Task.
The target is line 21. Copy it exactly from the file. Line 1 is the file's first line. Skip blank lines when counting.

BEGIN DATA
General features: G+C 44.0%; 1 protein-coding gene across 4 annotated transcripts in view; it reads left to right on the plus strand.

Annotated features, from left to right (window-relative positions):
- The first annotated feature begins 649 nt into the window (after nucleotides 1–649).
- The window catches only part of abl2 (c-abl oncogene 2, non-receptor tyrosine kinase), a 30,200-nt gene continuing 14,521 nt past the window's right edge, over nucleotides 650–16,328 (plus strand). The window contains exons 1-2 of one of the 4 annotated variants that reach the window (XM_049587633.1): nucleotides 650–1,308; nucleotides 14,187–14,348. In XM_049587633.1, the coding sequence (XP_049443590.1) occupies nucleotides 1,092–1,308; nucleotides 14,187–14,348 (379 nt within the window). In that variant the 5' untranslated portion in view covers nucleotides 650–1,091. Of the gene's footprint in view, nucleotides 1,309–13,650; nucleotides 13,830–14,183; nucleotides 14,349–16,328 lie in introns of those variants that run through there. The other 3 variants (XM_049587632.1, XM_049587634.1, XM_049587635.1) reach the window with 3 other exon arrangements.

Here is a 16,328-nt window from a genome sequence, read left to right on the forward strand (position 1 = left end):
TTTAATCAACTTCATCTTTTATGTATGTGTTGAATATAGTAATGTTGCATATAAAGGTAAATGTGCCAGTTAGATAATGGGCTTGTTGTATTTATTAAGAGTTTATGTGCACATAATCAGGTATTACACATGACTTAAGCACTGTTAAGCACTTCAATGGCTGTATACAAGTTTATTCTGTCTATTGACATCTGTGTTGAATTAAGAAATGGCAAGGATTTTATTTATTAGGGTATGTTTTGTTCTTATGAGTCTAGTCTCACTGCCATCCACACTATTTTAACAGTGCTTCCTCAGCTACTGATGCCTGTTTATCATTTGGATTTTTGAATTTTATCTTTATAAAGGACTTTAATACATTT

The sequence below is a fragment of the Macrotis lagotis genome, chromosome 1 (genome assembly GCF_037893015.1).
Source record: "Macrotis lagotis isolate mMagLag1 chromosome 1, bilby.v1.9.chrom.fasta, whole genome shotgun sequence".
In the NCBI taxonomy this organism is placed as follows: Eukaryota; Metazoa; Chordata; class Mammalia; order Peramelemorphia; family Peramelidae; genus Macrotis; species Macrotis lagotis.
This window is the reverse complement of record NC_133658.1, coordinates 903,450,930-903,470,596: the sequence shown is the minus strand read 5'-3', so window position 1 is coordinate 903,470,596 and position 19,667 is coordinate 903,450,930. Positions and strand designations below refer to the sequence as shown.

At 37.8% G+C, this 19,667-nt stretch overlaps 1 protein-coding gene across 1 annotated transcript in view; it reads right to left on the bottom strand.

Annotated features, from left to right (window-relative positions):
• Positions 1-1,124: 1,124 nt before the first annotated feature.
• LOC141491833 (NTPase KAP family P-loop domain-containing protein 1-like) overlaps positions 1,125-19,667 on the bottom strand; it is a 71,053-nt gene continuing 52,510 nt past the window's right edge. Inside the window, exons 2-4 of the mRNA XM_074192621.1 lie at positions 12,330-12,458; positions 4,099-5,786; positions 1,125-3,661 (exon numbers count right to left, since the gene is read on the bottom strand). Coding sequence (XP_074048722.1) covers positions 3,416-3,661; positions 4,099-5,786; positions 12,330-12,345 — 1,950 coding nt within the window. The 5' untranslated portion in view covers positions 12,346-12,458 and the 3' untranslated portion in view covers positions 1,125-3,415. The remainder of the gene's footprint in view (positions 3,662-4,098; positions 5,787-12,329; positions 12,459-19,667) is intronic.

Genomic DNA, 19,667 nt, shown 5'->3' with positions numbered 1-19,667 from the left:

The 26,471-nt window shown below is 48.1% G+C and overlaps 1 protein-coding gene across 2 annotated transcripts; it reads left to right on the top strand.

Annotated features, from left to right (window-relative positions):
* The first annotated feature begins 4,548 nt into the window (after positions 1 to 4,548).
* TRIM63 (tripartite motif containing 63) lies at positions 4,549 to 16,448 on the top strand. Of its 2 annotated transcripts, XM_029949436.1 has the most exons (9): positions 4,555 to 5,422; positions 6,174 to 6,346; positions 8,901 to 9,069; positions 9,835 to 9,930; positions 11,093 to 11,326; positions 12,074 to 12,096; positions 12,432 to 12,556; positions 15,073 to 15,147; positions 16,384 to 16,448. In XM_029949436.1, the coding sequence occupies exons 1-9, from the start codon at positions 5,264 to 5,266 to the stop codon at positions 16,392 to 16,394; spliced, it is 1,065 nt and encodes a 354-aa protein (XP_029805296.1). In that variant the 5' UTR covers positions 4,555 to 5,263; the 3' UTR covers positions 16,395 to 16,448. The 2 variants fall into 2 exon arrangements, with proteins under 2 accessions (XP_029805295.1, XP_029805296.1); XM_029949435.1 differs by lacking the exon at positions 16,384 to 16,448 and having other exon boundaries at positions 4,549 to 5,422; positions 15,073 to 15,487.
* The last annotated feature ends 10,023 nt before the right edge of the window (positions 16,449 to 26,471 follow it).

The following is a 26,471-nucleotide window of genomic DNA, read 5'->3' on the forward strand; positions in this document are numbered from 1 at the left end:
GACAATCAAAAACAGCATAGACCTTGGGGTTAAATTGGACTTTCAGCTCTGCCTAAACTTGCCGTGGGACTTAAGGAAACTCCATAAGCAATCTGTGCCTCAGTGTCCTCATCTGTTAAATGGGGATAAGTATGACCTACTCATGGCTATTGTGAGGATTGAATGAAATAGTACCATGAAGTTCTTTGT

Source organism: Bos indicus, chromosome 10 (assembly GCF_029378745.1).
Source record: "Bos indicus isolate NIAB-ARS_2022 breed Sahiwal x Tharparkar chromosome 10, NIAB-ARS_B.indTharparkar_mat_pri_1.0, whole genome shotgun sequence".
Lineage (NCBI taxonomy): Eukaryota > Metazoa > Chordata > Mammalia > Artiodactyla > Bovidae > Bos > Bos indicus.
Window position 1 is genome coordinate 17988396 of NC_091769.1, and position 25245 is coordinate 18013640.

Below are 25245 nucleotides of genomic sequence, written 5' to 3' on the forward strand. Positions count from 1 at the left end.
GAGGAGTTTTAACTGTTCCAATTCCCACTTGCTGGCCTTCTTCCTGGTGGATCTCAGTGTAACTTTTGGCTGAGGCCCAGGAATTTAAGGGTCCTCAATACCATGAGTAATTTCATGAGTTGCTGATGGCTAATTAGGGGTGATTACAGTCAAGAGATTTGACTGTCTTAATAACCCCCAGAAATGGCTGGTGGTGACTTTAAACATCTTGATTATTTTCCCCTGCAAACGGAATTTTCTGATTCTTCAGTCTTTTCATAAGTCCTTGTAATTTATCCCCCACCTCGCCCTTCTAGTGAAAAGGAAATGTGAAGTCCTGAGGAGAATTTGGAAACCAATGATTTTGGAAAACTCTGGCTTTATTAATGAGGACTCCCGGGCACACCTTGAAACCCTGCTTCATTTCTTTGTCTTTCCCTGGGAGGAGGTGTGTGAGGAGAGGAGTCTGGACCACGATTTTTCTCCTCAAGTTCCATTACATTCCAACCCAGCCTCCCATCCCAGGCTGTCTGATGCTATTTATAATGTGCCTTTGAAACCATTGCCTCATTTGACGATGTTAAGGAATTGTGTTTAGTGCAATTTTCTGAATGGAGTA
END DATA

The following is a 26,471-nucleotide window of genomic DNA, read 5'->3' on the forward strand; positions in this document are numbered from 1 at the left end: